Internet and telecommunication services in Asia have started to recover after undersea cables were damaged by two earthquakes earlier this week.
But Asia’s technology infrastructure showed signs of recovery Thursday, following service disruptions caused by a series of powerful earthquakes off Taiwan's southern coast on Tuesday.
"It's improving by the hour," said Eric Loh, a spokesman for Starhub Internet, which offers cable and wireless internet services in Singapore.
A pair of powerful earthquakes rattled southern Taiwan within eight minutes of each other on Tuesday evening, local time, causing damage to undersea telecommunication cables, just as many in the region were marking the anniversary of the destructive 2004 Boxing Day tsunami.
Taiwan's Central Weather Bureau (CWB) said the first was a magnitude 6.7 on the Richter scale, but observers in Japan and the US said the earthquake was more powerful. The US Geographical Survey (USGS) said it was stronger at 7.1 and Japan's Meteorological Agency estimated it at a magnitude of 6.9.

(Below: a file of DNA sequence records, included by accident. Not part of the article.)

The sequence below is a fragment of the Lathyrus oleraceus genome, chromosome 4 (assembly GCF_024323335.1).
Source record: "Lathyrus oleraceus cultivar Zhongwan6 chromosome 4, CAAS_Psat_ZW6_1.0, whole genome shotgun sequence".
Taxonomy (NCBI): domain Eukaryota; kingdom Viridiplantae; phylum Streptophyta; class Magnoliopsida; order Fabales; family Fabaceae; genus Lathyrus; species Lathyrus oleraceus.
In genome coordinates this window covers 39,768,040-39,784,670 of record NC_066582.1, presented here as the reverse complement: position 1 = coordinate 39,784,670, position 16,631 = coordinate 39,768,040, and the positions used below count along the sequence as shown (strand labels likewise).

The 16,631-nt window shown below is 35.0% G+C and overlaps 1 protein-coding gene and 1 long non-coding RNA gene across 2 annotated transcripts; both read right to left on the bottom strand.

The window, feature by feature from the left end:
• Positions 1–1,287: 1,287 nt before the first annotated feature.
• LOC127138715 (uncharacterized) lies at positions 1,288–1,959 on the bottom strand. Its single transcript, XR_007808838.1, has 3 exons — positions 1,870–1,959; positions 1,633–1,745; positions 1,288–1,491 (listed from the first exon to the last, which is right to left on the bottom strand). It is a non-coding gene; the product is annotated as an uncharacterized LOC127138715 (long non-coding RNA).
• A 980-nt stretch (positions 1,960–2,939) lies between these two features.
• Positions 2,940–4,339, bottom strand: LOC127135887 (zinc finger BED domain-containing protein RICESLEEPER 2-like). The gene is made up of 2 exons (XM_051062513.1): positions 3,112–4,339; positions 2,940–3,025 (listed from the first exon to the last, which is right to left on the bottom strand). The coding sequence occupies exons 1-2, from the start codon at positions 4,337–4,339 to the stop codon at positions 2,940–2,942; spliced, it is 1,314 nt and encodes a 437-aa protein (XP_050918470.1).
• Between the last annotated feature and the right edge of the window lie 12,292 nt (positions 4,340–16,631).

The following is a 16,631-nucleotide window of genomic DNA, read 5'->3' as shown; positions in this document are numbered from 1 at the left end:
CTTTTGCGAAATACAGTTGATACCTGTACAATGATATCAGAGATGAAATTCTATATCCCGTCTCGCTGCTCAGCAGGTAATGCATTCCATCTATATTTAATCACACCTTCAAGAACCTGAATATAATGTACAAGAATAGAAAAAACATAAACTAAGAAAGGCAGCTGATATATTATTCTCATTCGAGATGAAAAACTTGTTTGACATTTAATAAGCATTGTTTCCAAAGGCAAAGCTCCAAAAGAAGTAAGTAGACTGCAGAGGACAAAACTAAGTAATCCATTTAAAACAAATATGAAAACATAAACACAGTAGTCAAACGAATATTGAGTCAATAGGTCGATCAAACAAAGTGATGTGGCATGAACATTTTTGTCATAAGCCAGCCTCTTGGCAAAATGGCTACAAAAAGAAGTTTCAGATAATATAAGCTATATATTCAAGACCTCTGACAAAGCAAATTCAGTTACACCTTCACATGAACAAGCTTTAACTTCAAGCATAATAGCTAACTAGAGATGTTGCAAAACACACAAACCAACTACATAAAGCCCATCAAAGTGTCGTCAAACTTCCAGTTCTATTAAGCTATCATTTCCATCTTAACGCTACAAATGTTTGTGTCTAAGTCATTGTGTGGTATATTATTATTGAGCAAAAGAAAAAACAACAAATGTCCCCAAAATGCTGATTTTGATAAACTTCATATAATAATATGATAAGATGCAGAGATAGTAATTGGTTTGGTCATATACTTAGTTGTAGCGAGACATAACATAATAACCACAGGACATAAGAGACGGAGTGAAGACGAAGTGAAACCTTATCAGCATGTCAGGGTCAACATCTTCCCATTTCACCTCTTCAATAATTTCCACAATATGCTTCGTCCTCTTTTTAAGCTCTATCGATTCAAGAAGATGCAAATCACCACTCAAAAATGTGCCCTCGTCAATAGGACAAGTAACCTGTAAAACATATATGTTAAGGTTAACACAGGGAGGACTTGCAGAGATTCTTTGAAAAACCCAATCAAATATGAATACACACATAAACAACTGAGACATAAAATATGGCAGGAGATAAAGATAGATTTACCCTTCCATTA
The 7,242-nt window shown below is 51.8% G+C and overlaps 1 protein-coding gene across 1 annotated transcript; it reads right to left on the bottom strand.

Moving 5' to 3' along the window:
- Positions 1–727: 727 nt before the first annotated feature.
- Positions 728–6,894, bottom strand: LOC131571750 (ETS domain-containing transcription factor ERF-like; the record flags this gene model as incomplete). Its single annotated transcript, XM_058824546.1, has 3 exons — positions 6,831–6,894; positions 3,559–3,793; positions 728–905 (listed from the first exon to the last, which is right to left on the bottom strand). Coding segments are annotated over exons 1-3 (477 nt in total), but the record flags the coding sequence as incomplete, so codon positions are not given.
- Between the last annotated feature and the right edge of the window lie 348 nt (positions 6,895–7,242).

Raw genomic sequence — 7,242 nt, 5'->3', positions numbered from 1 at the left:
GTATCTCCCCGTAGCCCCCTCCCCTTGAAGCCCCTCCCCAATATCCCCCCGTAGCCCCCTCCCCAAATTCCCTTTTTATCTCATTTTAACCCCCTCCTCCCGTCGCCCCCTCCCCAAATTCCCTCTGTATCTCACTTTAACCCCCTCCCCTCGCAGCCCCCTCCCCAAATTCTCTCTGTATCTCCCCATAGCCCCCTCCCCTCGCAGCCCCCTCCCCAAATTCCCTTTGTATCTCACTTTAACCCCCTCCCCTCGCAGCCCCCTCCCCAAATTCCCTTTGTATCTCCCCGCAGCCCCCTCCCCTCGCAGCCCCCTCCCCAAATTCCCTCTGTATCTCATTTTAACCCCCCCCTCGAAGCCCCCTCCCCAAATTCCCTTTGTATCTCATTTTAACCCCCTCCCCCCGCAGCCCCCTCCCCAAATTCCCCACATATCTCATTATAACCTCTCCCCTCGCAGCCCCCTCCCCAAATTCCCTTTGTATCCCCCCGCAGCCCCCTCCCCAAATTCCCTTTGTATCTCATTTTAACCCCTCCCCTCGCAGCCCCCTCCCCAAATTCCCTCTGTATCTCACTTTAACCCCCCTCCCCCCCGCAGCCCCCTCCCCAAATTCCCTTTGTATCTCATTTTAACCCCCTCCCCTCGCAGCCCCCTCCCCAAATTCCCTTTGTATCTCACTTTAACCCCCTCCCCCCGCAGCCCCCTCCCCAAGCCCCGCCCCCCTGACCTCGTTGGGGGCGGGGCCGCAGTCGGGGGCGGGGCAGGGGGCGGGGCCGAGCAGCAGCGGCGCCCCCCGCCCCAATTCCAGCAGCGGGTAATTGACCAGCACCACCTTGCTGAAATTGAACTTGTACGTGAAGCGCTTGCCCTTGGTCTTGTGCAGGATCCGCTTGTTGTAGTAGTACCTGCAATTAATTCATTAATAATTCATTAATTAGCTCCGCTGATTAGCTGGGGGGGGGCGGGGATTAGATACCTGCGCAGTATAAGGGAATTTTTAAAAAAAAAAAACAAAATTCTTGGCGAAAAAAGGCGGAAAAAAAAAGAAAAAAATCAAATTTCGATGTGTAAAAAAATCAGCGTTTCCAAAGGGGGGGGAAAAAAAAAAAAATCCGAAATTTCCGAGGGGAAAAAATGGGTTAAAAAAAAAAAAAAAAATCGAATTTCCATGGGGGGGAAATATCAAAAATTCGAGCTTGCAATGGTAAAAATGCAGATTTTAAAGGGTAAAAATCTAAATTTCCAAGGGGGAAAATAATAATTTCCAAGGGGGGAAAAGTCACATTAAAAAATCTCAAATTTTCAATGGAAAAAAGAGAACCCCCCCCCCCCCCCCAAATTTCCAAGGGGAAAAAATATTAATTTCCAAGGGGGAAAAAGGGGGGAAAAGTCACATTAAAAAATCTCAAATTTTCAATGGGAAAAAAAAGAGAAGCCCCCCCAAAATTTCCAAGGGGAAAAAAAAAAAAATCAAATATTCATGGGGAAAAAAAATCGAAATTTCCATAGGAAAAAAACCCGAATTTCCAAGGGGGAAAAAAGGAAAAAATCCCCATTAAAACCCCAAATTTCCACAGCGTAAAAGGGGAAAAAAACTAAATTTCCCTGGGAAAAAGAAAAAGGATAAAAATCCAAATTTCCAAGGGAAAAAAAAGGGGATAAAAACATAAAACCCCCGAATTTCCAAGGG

The CWB said the second quake was slightly smaller, at magnitude 6.4, while USGS estimated the second quake at 7.0 and the Japanese Meteorological Agency estimated it was magnitude 7.2. Two people were killed by the quakes, and dozens wounded, according to press reports.
Repairing the cables will cost about $1.5 million (£771,000), Taiwan's Chunghwa Telecom Company said in a statement to the Taiwan Stock Exchange. The operator, which lost much of its international capacity following the quake, lost approximately three times as much in revenue due to the quake, the filing said.
Repairing the damaged cables will take two to three weeks, Chunghwa Telecom said.